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Production of “Men on Boats” challenges traditional acting roles

  • Cast members of Westminster College’s production of “Men on Boats” reenact the expedition of John Wesley Powell and his crew in the black box theater in the Jewett Center for the Performing Arts and Emma Eccles Jones Conservatory (Jewett) in fall 2018. The play includes a cast of all female, female-identifying or gender non-conforming performers as prescribed by the playwright Jaclyn Backhaus. (Photos courtesy Max Rutherford)
  A story about cisgender, white men is usually acted out by exactly that ー cisgender, white men. Playwright Jaclyn Backhaus’ “Men on Boats,” performed by Westminster College’s theater department, turns that notion upside-down.

The play follows the 1869 expedition of John Wesley Powell and his entourage down the Colorado River. This was not the first journey of its kind but Powell and his men were the first to float entirely through the Grand Canyon, according to the U.S. National Park Service.

While the expedition involved only men, “Men on Boats” is written to be comprised of an entirely female, gender-fluid and genderqueer cast.

“The entire cast is supposed to be anyone who is not a cis, white man,” said Melissa Salguero, third-year theater performance major and cast member. “It’s trying to subvert the colonial western expansion narrative.”

Director Mark Fossen said he had this in mind when he proposed the play to the college’s theater department.

“Theater needs to reflect our society, and we need to be empowering women’s voices,” Fossen said. “Theater, as much as it’s supposed to be this liberal field, still has an alarming lack of female playwrights, producers and directors. I want to see that stop, and I think that begins on the educational level.”

Prestigious theaters such as Shakespeare’s Globe of London have promised to update their casting practices to include more diversity in productions, according to The Guardian. This includes colorblind and gender-blind casting meaning the race or gender of a performer is not considered during the casting process.

“Take ‘Oklahoma!’ or ‘Carousel’ for example,” Salguero said. “They’re stock musicals. 1950s. Traditionally, they would be performed with all white casts. But now a lot of producers are like, ‘Nah, if you can sing the role, I don’t care.’”

The full cast of Westminster College’s production of “Men on Boats” in a promotional image for the play in 2018. The play recounts the John Wesley Powell expedition but recasts all of the cisgendered, white and male characters as female, female-identifying or gender non-conforming performers as part of ongoing attempt to support diversifying theater as a profession. (Photo courtesy Max Rutherford)

While Fossen said that the play isn’t remarkably deep or insightful in nature, he hopes that audiences will take something away from it when they leave the theater.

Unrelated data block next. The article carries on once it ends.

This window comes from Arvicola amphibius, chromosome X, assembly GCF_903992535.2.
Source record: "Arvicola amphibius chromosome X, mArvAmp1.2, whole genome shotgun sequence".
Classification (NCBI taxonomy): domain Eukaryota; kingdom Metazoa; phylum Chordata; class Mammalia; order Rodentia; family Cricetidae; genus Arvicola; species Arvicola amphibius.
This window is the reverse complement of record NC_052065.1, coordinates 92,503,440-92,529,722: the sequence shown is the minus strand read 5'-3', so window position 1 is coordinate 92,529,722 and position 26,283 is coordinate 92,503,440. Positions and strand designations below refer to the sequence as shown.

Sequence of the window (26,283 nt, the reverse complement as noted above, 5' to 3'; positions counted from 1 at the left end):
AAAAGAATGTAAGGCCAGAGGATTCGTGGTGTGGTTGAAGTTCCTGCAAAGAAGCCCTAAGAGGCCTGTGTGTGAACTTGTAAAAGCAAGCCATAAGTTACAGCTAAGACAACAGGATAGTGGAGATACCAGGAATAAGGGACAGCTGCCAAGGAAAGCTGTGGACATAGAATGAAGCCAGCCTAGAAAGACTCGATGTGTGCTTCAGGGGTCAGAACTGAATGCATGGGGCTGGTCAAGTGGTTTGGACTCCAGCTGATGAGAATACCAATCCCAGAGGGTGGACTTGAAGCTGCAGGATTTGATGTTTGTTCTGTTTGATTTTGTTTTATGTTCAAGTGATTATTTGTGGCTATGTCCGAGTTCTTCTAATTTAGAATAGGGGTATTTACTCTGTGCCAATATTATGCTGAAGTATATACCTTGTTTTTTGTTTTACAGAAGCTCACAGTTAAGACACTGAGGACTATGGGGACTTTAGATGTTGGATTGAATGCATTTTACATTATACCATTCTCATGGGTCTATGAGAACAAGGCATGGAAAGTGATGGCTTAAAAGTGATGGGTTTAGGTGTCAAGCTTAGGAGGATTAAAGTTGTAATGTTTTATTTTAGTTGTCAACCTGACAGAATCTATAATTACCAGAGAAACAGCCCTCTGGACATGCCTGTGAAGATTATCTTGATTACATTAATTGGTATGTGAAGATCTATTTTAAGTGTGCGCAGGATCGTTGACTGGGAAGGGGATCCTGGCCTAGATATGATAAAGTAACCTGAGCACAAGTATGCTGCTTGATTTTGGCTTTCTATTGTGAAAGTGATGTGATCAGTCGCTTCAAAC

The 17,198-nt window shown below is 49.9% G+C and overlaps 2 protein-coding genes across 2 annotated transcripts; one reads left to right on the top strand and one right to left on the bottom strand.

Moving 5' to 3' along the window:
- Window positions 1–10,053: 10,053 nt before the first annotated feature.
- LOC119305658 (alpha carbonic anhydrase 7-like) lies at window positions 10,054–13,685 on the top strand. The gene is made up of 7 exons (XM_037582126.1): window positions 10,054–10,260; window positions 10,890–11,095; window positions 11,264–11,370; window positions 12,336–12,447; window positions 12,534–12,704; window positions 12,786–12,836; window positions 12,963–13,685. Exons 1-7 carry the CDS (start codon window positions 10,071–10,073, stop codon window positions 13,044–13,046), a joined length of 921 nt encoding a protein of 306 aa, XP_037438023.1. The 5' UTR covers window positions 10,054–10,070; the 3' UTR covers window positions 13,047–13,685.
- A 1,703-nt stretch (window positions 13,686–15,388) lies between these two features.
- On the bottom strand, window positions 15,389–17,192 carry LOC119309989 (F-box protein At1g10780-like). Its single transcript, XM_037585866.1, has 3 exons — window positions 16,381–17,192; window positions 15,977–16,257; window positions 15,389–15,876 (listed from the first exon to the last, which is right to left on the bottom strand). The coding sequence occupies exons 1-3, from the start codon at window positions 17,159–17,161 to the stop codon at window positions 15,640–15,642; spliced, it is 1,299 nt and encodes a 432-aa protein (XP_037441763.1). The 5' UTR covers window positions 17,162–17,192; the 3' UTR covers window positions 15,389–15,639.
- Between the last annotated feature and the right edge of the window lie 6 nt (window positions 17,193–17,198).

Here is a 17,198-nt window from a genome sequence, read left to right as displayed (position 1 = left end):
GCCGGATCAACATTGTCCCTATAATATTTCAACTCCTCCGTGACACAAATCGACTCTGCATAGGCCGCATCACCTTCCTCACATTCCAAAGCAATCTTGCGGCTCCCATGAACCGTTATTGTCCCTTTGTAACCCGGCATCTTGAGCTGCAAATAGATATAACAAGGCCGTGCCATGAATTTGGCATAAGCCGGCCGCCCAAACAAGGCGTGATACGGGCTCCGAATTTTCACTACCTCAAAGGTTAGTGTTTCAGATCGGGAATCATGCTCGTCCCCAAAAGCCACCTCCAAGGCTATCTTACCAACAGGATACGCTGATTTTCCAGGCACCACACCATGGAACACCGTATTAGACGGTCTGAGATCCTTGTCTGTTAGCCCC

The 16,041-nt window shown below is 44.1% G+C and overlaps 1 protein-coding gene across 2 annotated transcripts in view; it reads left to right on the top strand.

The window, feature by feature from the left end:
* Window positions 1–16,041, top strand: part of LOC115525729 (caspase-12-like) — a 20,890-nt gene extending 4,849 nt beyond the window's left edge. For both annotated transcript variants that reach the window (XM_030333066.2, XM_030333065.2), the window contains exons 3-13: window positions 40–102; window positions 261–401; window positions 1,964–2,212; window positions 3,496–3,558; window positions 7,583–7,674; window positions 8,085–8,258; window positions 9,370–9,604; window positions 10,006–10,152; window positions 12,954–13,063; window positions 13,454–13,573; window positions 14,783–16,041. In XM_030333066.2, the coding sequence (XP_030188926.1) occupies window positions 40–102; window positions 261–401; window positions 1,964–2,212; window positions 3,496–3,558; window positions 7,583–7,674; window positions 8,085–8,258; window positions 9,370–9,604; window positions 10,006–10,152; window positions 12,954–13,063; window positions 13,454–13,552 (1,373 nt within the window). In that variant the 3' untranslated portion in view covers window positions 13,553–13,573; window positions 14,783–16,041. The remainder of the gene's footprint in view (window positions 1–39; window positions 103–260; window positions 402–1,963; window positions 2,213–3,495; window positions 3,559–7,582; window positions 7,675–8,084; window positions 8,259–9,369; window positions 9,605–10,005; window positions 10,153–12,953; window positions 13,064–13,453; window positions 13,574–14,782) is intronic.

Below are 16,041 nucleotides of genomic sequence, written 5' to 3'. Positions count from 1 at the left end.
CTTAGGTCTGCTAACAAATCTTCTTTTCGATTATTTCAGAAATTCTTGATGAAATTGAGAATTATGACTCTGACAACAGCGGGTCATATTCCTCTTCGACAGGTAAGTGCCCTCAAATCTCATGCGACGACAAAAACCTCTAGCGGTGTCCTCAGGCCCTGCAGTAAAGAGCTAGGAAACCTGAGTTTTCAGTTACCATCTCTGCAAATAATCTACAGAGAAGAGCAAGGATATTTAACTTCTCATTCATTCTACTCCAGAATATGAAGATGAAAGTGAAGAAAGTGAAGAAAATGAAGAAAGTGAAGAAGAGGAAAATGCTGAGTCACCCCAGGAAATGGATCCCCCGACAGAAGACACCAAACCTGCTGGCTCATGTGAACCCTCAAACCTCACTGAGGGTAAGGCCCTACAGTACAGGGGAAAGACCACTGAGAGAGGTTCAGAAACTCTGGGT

“These stories can include everybody,” Fossen said. “And I think that’s what thematically we’ve been working on.”

Westminster student MacKenzie Cammack said she attended the play not only for its social intent but for the sheer enjoyment of live theater.

“I guess I just went to the play appreciating that it was an all-female cast but I was just trying to enjoy it not thinking about that aspect of it,” said Cammack, a third-year music major. “I think it shows the turn that society is at in terms of gender.”

Cammack said she attended the play to support a friend and that she left with both a greater understanding of history and appreciation for the college’s theater department.

“It was neat to see an all-female cast acting out an expedition that, at the time, was done completely by males,” Cammack said.

Director Mark Fossen said that he chose “Men on Boats” not only for social reasons but to engage the audience in a new way.

“All of the males in the expedition were cis, white males, and this should be done by anything but,” Fossen said. “Sometimes I think that if this play were being done by cis, white men, it wouldn’t be nearly as interesting.”

“Men in Boats” ran from Oct. 4-6 and 11-13 in the Dumke Black Box Theatre in the Jewett Center for the Performing Arts and Emma Eccles Jones Conservatory.


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Molly is a junior communication major and outdoor education minor who enjoys good food, good company and all things creative. In her spare time, you can find Molly “cheffing up,” skiing, biking, drawing and making short films. She dreams of one day working as a professional videojournalist, and would love to travel the world as a reporter. Molly is excited to start her career in video production with The Forum.

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